Nurse wins top award for excelling on university course

Tracy Morris with the Heath Award given to her by Northumbria University.

Tracy Morris with the Heath Award given to her by Northumbria University.

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A nurse from Wearside has been awarded a prestigious prize for excelling in her studies.

Tracy Morris, community staff nurse based at Grindon Lane Primary Care Centre in Sunderland, is a recipient of the Heath Award, presented annually to nursing and midwifery students graduating from Northumbria University, who have excelled in both practice and theory.

“It was an honour just to be considered and I certainly didn’t expect to win so it was lovely surprise.”

Tracy Morris

Employed by South Tyneside NHS Foundation Trust, she has followed in the footsteps of Adrian Anim, a community nurse in the trust’s learning disability service, who was handed the Heath Award in 2015.

Miss Morris, from Houghton, said: “It was an honour just to be considered and I certainly didn’t expect to win, so it was a lovely surprise.”

As a young girl she dreamt of becoming a nurse, but on leaving school she worked as a secretary and then in retail.

She was nearly 30 when she decided to fulfil her long-held ambition and enrolled at Shiney Row College to get the necessary qualifications to go on the adult nursing course at Northumbria University, which she began in 2012.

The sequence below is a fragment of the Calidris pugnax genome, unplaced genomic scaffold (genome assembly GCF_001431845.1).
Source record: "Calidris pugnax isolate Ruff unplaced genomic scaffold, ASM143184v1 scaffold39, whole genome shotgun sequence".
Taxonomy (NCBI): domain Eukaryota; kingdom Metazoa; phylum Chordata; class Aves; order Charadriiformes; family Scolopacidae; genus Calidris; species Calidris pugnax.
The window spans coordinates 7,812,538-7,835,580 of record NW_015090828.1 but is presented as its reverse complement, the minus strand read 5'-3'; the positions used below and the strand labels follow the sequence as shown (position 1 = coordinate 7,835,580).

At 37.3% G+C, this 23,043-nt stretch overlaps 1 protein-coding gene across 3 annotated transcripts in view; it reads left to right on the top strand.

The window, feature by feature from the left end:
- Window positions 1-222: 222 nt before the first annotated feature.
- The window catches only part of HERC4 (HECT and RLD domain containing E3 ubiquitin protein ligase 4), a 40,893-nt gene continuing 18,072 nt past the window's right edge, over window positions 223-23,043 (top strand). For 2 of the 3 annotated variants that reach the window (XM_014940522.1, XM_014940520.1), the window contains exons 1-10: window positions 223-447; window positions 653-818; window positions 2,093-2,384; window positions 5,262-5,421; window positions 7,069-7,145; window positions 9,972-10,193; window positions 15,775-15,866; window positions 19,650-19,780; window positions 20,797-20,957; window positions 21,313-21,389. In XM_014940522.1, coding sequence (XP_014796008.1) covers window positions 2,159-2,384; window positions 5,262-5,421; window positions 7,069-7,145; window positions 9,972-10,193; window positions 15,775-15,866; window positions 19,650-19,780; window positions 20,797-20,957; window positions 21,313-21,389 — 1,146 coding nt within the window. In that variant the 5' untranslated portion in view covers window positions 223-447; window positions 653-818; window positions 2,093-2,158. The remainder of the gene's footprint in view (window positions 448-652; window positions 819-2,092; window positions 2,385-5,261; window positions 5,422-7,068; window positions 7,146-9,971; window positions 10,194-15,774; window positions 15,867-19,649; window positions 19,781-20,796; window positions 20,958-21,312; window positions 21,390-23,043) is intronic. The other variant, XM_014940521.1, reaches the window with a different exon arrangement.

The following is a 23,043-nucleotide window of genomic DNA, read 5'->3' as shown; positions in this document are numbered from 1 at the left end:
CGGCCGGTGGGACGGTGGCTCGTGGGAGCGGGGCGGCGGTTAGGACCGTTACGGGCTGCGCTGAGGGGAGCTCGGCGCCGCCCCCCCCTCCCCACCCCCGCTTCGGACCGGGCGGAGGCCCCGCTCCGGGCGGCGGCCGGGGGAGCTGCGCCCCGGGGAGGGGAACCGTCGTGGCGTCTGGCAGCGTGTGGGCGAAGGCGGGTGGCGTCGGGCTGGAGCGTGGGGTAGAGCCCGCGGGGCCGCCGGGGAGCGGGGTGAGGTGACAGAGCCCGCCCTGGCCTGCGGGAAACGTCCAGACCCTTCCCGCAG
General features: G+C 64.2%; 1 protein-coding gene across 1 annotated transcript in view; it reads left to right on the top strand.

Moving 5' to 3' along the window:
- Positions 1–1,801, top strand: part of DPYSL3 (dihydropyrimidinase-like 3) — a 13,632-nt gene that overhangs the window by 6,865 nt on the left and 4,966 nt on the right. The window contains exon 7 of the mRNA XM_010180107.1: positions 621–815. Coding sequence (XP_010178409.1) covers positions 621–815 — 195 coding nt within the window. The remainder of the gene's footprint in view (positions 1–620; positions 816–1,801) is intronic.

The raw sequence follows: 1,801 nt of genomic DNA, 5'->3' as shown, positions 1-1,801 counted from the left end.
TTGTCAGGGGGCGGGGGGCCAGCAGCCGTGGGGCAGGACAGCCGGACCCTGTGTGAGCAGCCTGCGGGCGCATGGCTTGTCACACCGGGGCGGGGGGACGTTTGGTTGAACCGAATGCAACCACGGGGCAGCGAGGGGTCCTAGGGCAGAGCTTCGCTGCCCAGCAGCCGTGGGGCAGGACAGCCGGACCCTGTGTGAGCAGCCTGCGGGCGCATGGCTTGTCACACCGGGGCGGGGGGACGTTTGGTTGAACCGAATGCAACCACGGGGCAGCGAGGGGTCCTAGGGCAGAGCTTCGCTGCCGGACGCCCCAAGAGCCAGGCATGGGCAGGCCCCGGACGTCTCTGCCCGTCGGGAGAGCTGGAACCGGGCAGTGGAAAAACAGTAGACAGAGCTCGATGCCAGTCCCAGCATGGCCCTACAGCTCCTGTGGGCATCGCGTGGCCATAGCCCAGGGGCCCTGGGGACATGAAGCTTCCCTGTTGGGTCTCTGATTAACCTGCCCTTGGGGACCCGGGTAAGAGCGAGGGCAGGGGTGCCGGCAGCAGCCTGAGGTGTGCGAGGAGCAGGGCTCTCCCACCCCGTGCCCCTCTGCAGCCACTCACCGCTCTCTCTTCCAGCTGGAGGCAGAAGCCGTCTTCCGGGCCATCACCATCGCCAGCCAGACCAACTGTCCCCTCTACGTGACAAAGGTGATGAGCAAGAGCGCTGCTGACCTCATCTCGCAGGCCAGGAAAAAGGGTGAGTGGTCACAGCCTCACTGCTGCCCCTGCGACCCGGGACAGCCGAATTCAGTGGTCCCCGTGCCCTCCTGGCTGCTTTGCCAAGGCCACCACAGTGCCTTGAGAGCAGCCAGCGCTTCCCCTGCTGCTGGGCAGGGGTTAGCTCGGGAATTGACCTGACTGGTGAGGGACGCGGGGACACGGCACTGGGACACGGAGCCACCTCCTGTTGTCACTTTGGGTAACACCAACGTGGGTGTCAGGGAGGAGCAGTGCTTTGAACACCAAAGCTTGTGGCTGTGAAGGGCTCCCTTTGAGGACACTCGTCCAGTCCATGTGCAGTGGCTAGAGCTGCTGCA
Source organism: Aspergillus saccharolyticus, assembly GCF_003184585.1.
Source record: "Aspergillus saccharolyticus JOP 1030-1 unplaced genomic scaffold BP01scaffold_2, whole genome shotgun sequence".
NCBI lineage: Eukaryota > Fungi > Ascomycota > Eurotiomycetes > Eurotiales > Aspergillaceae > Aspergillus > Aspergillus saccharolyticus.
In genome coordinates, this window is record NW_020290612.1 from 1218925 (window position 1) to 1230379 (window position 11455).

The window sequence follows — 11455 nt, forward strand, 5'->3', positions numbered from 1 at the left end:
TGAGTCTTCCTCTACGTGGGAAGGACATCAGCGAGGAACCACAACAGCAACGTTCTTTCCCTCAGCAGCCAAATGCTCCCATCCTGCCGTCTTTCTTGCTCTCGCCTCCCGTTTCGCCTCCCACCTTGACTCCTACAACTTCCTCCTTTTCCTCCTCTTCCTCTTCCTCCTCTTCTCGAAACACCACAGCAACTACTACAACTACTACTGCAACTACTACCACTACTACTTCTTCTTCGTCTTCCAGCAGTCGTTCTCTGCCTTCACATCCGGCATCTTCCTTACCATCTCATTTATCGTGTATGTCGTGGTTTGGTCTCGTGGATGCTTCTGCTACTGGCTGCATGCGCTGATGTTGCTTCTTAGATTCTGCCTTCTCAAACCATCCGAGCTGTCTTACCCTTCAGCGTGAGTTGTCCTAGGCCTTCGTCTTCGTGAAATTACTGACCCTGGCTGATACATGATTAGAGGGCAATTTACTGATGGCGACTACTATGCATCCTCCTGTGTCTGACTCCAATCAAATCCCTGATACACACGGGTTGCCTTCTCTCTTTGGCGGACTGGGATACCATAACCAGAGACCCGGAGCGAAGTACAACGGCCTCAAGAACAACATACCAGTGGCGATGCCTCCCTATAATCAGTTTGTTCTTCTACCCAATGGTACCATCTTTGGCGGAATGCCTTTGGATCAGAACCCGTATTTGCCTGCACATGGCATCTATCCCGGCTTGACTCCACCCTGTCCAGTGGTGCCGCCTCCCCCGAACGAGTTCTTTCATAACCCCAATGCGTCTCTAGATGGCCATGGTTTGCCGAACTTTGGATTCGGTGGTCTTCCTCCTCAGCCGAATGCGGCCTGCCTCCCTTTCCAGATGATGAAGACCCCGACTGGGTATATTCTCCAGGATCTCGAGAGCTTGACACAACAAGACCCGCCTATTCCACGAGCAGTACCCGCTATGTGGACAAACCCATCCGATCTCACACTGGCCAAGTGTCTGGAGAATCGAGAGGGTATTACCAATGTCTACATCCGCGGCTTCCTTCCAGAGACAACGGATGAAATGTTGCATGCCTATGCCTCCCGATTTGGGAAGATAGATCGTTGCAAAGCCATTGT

Within months of graduating in September last year, she landed her current job.

She added: “I am so glad I finally made it.

“I knew I wanted to be in community nursing, which gives you that extra time to spend with patients, and I love my job.”

Dr Bob Brown, South Tyneside NHS Foundation Trust’s executive director, nursing and patient safety, said: “I am delighted for Tracy, who obviously excelled in her studies and is now putting all the knowledge she gained to good use caring for her patients.”

The Heath Award is named in honour of South Shields-born George Yeoman Heath, the distinguished President of the College of Medicine and Professor of Surgery in Newcastle in the 19th century.

Upon his death in 1892, he bequeathed money to support a number of areas of healthcare in Newcastle, including an award for the best nurse in each year of training.

The first award was made in 1906.

It was discontinued in 1975 following reorganisation within the NHS but was re-established in 1993 and the eligibility now extends to all pre-registration nursing and midwifery students graduating in a particular academic year from Northumbria University.